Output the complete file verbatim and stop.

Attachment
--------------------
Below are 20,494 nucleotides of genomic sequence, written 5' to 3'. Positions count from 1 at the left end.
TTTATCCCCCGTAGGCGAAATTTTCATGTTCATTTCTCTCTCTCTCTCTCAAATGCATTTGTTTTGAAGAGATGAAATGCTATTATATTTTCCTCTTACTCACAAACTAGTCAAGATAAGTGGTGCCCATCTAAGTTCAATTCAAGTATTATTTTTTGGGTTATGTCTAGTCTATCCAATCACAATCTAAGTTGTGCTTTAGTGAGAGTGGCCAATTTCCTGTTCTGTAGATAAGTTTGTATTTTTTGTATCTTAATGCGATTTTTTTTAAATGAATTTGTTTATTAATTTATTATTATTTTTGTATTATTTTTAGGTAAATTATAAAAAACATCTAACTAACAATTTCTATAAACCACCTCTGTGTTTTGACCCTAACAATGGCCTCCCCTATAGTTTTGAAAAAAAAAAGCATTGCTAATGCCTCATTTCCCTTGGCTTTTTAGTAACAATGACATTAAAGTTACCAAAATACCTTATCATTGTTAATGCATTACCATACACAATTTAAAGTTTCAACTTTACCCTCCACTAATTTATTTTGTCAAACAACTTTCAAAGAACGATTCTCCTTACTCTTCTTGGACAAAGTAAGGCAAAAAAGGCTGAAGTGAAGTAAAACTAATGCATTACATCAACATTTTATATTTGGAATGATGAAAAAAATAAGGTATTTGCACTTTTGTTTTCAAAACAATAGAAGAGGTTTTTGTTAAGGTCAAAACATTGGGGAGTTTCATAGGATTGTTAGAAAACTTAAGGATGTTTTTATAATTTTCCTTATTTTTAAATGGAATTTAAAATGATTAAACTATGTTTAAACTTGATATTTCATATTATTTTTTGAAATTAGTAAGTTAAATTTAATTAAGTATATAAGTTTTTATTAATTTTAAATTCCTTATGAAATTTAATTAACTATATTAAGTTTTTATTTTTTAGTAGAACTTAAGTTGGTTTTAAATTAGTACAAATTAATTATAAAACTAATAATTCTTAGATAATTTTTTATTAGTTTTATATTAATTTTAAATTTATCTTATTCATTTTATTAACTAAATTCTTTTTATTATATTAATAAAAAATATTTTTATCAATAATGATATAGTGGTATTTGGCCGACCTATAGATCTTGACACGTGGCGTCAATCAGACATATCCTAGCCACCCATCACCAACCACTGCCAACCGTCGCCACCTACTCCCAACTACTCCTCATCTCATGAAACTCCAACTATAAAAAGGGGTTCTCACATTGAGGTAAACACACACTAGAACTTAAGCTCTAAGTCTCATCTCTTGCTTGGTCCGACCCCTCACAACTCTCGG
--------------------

Below are 20,494 nucleotides of genomic sequence, written 5' to 3'. Positions count from 1 at the left end.
TTTATCCCCCGTAGGCGAAATTTTCATGTTCATTTCTCTCTCTCTCTCTCAAATGCATTTGTTTTGAAGAGATGAAATGCTATTATATTTTCCTCTTACTCACAAACTAGTCAAGATAAGTGGTGCCCATCTAAGTTCAATTCAAGTATTATTTTTTGGGTTATGTCTAGTCTATCCAATCACAATCTAAGTTGTGCTTTAGTGAGAGTGGCCAATTTCCTGTTCTGTAGATAAGTTTGTATTTTTTGTATCTTAATGCGATTTTTTTTAAATGAATTTGTTTATTAATTTATTATTATTTTTGTATTATTTTTAGGTAAATTATAAAAAACATCTAACTAACAATTTCTATAAACCACCTCTGTGTTTTGACCCTAACAATGGCCTCCCCTATAGTTTTGAAAAAAAAAAGCATTGCTAATGCCTCATTTCCCTTGGCTTTTTAGTAACAATGACATTAAAGTTACCAAAATACCTTATCATTGTTAATGCATTACCATACACAATTTAAAGTTTCAACTTTACCCTCCACTAATTTATTTTGTCAAACAACTTTCAAAGAACGATTCTCCTTACTCTTCTTGGACAAAGTAAGGCAAAAAAGGCTGAAGTGAAGTAAAACTAATGCATTACATCAACATTTTATATTTGGAATGATGAAAAAAATAAGGTATTTGCACTTTTGTTTTCAAAACAATAGAAGAGGTTTTTGTTAAGGTCAAAACATTGGGGAGTTTCATAGGATTGTTAGAAAACTTAAGGATGTTTTTATAATTTTCCTTATTTTTAAATGGAATTTAAAATGATTAAACTATGTTTAAACTTGATATTTCATATTATTTTTTGAAATTAGTAAGTTAAATTTAATTAAGTATATAAGTTTTTATTAATTTTAAATTCCTTATGAAATTTAATTAACTATATTAAGTTTTTATTTTTTAGTAGAACTTAAGTTGGTTTTAAATTAGTACAAATTAATTATAAAACTAATAATTCTTAGATAATTTTTTATTAGTTTTATATTAATTTTAAATTTATCTTATTCATTTTATTAACTAAATTCTTTTTATTATATTAATAAAAAATATTTTTATCAATAATGATATAGTGGTATTTGGCCGACCTATAGATCTTGACACGTGGCGTCAATCAGACATATCCTAGCCACCCATCACCAACCACTGCCAACCGTCGCCACCTACTCCCAACTACTCCTCATCTCATGAAACTCCAACTATAAAAAGGGGTTCTCACATTGAGGTAAACACACACTAGAACTTAAGCTCTAAGTCTCATCTCTTGCTTGGTCCGACCCCTCACAACTCTCGG